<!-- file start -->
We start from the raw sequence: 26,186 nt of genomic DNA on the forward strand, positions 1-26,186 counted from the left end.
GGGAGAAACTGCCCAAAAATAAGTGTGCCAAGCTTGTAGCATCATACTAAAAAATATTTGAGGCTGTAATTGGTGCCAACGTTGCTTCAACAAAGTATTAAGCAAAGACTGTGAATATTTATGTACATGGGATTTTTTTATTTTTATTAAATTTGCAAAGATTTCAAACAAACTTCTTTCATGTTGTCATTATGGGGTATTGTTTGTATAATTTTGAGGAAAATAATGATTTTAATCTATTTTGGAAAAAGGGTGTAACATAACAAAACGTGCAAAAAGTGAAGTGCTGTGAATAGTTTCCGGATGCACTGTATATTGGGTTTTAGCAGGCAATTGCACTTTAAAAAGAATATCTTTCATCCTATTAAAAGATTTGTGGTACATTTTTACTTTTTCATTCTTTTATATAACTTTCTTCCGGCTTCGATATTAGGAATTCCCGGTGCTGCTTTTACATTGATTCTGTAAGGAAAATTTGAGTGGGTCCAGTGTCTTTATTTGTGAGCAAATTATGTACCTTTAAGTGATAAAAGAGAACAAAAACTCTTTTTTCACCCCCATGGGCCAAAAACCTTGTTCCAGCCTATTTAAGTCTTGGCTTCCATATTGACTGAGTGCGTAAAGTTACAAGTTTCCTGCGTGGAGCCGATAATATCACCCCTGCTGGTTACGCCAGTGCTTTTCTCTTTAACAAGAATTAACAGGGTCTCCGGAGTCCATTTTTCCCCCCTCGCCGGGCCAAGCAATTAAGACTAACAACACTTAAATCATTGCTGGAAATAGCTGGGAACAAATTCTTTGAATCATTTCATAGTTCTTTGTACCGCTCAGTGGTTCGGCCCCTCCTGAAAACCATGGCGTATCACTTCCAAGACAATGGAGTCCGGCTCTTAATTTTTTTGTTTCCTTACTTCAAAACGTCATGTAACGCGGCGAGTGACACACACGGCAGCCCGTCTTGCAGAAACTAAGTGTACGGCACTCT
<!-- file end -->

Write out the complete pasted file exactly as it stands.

We start from the raw sequence: 26,186 nt of genomic DNA on the forward strand, positions 1-26,186 counted from the left end.
GGGAGAAACTGCCCAAAAATAAGTGTGCCAAGCTTGTAGCATCATACTAAAAAATATTTGAGGCTGTAATTGGTGCCAACGTTGCTTCAACAAAGTATTAAGCAAAGACTGTGAATATTTATGTACATGGGATTTTTTTATTTTTATTAAATTTGCAAAGATTTCAAACAAACTTCTTTCATGTTGTCATTATGGGGTATTGTTTGTATAATTTTGAGGAAAATAATGATTTTAATCTATTTTGGAAAAAGGGTGTAACATAACAAAACGTGCAAAAAGTGAAGTGCTGTGAATAGTTTCCGGATGCACTGTATATTGGGTTTTAGCAGGCAATTGCACTTTAAAAAGAATATCTTTCATCCTATTAAAAGATTTGTGGTACATTTTTACTTTTTCATTCTTTTATATAACTTTCTTCCGGCTTCGATATTAGGAATTCCCGGTGCTGCTTTTACATTGATTCTGTAAGGAAAATTTGAGTGGGTCCAGTGTCTTTATTTGTGAGCAAATTATGTACCTTTAAGTGATAAAAGAGAACAAAAACTCTTTTTTCACCCCCATGGGCCAAAAACCTTGTTCCAGCCTATTTAAGTCTTGGCTTCCATATTGACTGAGTGCGTAAAGTTACAAGTTTCCTGCGTGGAGCCGATAATATCACCCCTGCTGGTTACGCCAGTGCTTTTCTCTTTAACAAGAATTAACAGGGTCTCCGGAGTCCATTTTTCCCCCCTCGCCGGGCCAAGCAATTAAGACTAACAACACTTAAATCATTGCTGGAAATAGCTGGGAACAAATTCTTTGAATCATTTCATAGTTCTTTGTACCGCTCAGTGGTTCGGCCCCTCCTGAAAACCATGGCGTATCACTTCCAAGACAATGGAGTCCGGCTCTTAATTTTTTTGTTTCCTTACTTCAAAACGTCATGTAACGCGGCGAGTGACACACACGGCAGCCCGTCTTGCAGAAACTAAGTGTACGGCACTCT